I ought to read the book again. Perhaps I should see the film again. But I should read the book again. I wonder if any kids in high school now are reading “Catch 22” for class, are thinking about the war being fought by the military professionals and hawks as different from the war fought by Yossarian, who pragmatically is simply interested in living, the legalized insanity of war driving him into a state of paranoia where Nately’s “whore” suddenly appears everywhere trying to kill him after he delivers the message to her of Nately’s death.

What are they teaching kids in school today about war?

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Juli Kearns

Juli Kearns is the author of Thunderbird and the Ball of Twine and Unending Wonders of a Subatomic World (or) In Search of the Great Penguin. She is also an artist/photographer, and the person behind the web alter of "Idyllopus Press".

6 thoughts on “Catch 22”

  1. I look forward daily to your flow of consciousness. It deserves a wide audience.

    I recently rented Coming Home, and was surprised by its quality. I expect it would be a good film for high school students to watch.

    I also attended our small town Memorial Day parade, and–seated in the shade next to a teenager–watched the veterans and scouts and flags pass, followed by church and peace groups with their anti-war banners, and found I could appreciate the need for acknowledgment of both sacrifice and folly.

    But what impressed me the most was when the middle-teen boy pulled out a cell phone and called in his report to the school paper, with all the subdued drama and gravity of Edward R. Murrow, and said, “A million Phillipinos, fourteen million Native Americans, two million Vietnamese–we can do better people.”

  2. Thanks, Jay.

    I saw “Coming Home” when it first came out and didn’t care for it. I liked Fonda and Voight in films and I don’t even remember their performances in “Coming Home”. (Whereas Fonda in “Klute” sticks with me, as well as Sutherland, and I see scene after scene in memory.) I remember the ending and I think I may have felt that it didn’t fit. I don’t know how I’d feel about it today. As said, sometimes my feelings on things change.

    Thanks for relating the story about the teen reporter. I’m impressed. Sounds like you were sitting in the right spot.

    One of the best anti-war films I’ve ever seen is Kubrick’s “Paths of Glory.”

  3. what a wonderful blog, no wonder arvin hill likes you. I read Catch 22 in 1984 when I was in jr college. I could see rereading it, but I couldn’t imagine rereading the Fountainhead or Madame Bovary,both of which I also read when I was pretty young. Yes, I know Bovary is supposed to be sublime, but I found it turgid, admittedly at 16 or 17. The Fountainhead inevitably impresses you when you’re 18, but seems silly years later– at least that’s how I remember it.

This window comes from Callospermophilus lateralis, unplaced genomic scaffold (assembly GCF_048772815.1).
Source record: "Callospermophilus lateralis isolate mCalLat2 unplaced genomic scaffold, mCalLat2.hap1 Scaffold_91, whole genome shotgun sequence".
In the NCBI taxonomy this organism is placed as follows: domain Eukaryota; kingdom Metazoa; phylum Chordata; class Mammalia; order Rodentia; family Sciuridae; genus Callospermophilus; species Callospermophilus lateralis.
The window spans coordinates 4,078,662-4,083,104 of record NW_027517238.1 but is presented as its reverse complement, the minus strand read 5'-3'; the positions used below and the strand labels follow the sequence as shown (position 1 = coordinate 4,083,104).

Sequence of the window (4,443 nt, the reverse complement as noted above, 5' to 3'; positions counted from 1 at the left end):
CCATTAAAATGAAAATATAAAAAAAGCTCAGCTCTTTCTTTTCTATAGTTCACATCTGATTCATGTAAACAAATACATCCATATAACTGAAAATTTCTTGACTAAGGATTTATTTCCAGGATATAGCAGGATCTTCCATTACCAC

I’m thinking that 18 or 19 is probably the best time to read Kerouac too; I (think) I might like to reread On the Road, but I wonder how it would wear.

  4. They are teaching kids about war today the same thing they taught kids about war when I was a child, which is that war is a glorious venture where our soldiers defend our nation’s freedoms, and nobody actually, like, really DIES in a war. Oh sure, they’ll say something like “50,000 soldiers died at Gettysburg”, but that’s not PEOPLE dying, that’s just a dry, dusty statistic. That is not a young life snuffed out forever, intestines spilling out through the rent in his uniform made by bieng struck by many rounds of grapeshot, a young wife at home newly widowed who will wail in sorrow upon hearing the news, a young child growing up who will never know his father, no, it’s just a NUMBER. Nothing. Less than nothing. Meaningless.

    And the children play war, and shoot their toy guns at each other or use sticks or fingers if their parents are pacifists, and dream of the day when they, too, will be old enough to participate in the glorious venture of killing other people. Most grow out of it. Some do not. And some do not, yet are too chicken to join the military, and instead place themselves into positions of power where they can push tin soldiers around on a map and play war, never really concieving that those are actual flesh and blood men and women whose lives are actually being lost as a result of those orders coming down from upon high where they play with their tin soldiers…

  5. Madame Bovary. We read it in my Humanities class. The translation used by the college, the professor hated and he had us get another one. I couldn’t begin to recollect who was the translator but it was lively whereas the other was, as you say, turgid. But would I reread Madame Bovary now? No. And it wasn’t a book that I ever pulled out to reread special passages.

    I read Kerouac too when I was 18 and for several years reread passages but when I pulled it back out in my 30s it wasn’t wearing well, not as a whole, but was still good for passages. I don’t know about now. (I had some problems with misogyny that struck me as not a plot device but a way of viewing women.) When the scroll came through town I did go to see it but the one question I had about it couldn’t be answered because the last part of it was missing. I still haven’t seen the movie treatment of Subterraneans and would love to as I read it is terrible.

    Have a funny story about how I came to read the Fountainhead. Started to read when in college but didn’t read until several years later. The writing struck me as an overblown romance novel. I haven’t blogged about how I came to read it and I keep intending to.